In August 1840, Ellis Gray Loring, an anti-slavery lawyer in Boston, sent a letter to his friend Reverend Hiram Wilson, of Toronto. He mentioned a lecturer named Fred, an ex-slave who had escaped “two years ago” from his owner, Thomas Auld. Loring suggested this lecturer’s powerful oratorial abilities could “produce great effect,” and that Wilson should consider buying his freedom.
“Fred,” as it turned out, was the leading abolitionist Frederick Douglass. While nothing ever came of Loring’s proposal, just think how close we came to having the great statesman and social reformer writing his best-selling autobiography, Narrative of a Life of Frederick Douglass: An American Slave, in Canada.
Douglass, like others who face personal hardship and turmoil, understood that freedom was a cherished value in a democratic society. Their stories remind us that the ability to speak, think, practise, protest, achieve, and accomplish one’s goals — without fear of restriction, retribution, or limitation — is something we should never take for granted.
What about those who aren’t free? For such individuals and groups, the thirst to acquire personal, political, and economic freedom is unquenchable. Whether they’re escaping repressive societies in Saudi Arabia or Venezuela or joining a migrant caravan in Central America, hoping to reach the Mexico-U.S. border, they do everything in their power to live open, unrestricted, and fulfilling lives. Three recent books take up the long, winding road to freedom that’s familiar to so many today by looking back on the nineteenth century.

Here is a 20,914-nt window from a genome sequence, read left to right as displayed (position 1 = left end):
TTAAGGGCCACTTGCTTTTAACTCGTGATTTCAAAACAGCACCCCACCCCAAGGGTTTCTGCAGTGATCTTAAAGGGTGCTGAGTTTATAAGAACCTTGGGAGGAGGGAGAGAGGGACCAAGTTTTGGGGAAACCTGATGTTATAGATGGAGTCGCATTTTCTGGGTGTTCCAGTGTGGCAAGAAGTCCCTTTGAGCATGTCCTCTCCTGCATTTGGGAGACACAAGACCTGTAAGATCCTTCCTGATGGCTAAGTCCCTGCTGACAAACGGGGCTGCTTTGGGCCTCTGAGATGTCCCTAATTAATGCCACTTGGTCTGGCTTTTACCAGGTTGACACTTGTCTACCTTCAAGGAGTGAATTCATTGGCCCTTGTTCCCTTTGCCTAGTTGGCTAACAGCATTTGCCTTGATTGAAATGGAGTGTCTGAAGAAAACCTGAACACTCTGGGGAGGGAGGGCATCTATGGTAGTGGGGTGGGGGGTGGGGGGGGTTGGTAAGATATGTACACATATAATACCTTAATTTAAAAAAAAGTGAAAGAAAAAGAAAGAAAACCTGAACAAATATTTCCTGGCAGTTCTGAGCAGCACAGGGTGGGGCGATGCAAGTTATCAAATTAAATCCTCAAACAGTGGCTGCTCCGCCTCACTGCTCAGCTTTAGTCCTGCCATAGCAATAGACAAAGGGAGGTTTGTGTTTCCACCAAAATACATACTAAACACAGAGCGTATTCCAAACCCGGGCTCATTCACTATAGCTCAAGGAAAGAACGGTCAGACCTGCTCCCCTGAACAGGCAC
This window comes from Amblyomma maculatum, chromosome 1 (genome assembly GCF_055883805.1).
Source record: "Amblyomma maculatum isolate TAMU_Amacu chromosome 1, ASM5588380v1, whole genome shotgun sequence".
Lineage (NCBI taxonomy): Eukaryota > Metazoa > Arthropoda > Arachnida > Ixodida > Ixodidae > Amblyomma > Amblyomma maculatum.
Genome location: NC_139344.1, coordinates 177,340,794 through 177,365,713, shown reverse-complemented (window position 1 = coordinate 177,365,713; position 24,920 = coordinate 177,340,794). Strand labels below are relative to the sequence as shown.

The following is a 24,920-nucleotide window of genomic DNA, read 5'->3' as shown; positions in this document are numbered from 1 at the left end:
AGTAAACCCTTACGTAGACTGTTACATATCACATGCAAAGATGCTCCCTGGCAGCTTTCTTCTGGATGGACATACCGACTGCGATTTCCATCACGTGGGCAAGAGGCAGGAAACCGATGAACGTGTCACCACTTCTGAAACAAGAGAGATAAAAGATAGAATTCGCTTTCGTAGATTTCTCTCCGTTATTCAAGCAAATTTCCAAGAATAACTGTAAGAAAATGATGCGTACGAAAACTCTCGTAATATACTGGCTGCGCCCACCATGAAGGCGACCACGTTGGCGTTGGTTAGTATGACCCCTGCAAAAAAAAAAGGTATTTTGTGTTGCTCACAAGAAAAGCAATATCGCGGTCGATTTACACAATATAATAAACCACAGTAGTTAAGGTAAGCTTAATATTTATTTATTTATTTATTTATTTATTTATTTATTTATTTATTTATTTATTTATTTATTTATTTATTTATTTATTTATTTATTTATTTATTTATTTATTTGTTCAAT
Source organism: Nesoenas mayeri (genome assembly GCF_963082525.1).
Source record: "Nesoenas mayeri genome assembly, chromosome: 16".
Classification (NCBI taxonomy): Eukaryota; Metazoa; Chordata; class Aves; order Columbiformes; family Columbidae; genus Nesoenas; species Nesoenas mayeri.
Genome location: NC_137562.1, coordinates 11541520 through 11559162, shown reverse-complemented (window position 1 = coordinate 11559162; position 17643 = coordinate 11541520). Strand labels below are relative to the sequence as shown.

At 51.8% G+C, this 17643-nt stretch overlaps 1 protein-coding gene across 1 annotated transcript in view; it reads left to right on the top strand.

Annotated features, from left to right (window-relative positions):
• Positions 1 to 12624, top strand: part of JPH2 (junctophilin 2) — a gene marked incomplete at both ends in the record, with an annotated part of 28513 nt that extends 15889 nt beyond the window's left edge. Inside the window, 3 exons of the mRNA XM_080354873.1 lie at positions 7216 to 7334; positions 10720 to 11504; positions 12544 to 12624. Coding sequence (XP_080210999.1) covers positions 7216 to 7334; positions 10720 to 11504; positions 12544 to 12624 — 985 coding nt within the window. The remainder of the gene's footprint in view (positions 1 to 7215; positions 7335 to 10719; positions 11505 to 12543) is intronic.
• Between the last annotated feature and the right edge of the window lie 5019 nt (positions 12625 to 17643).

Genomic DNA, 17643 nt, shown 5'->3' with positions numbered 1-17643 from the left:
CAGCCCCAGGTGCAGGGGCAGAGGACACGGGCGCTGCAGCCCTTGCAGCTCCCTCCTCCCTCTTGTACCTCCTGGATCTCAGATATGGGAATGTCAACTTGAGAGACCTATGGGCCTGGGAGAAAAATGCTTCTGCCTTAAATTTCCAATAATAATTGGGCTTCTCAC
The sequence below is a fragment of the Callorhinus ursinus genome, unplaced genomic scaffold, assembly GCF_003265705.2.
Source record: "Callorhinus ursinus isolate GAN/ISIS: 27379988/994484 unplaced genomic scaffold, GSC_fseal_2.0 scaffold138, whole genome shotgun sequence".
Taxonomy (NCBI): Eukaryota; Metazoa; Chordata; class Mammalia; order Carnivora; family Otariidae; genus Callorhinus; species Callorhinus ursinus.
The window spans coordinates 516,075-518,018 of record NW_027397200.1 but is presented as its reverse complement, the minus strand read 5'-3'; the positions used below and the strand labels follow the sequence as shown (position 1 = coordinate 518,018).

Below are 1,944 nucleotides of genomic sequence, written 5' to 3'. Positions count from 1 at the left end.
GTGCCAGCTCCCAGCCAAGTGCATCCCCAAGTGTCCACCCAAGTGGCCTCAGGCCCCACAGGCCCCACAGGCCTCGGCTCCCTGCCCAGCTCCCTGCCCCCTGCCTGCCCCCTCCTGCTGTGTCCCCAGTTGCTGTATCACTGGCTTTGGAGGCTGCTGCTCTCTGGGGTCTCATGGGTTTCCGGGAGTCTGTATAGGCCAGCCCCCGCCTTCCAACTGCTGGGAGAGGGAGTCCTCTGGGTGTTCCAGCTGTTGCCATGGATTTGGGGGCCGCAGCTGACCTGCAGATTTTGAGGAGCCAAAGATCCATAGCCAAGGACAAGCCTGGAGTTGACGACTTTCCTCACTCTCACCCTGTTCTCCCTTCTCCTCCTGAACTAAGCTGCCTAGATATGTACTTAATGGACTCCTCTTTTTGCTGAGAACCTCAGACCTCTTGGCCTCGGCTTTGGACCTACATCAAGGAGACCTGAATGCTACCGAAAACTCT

David W. Blight’s Frederick Douglass: Prophet of Freedom is a fine examination of a remarkable man who escaped the painful shackles of his early life to become a leading advocate of freedom. With the publication of Narrative, in 1845, Douglass became one of America’s most influential writers and orators. Before and after the Civil War, he fought for equality and changed the hearts and minds of many around the world.
Douglass grew up a slave of mixed-race background. As a child, he secretly learned how to read and write, with the help of Sophia Auld, his owner’s wife. As he described it in Narrative, the discovery of knowledge and education was revelatory and made him aware of “the pathway from slavery to freedom.”
In 1838, Douglass escaped from slavery and tasted freedom for the first time. He married his first wife, Anna Murray, a free black woman from Baltimore, and began to take account of the “sharp distinctions between a Southern slave society and a Northern free-labor society.” Settling in the whaling community of New Bedford, Massachusetts, he encountered racism but found opportunities to earn money at odd jobs, such as shovelling coal and cleaning chimneys for wealthy white families. He joined the small African Methodist Episcopal Zion Church and became a faith leader. Blight’s sweeping biography, which won the 2019 Pulitzer Prize for history, details how Douglass’s sermons to “fugitive slaves and free blacks” brought him acclaim for his diction and presence and helped him establish contacts with white abolitionists like Loring “earlier than scholars have previously known.”
Douglass was a Republican by political persuasion, although he would certainly have been on the radical side of the party faithful. What would become the Grand Old Party was relatively new, having been established only in 1854. His reactions often “ranged from vehement opposition to cautious support,” although he did “his best to uphold the Radical Abolition platform within the ranks of the Republicans.” This allegiance has been touted by modern Republican adherents like Donald Trump (although remarks the president made in 2017 indicate a serious misunderstanding of Douglass’s most basic biography).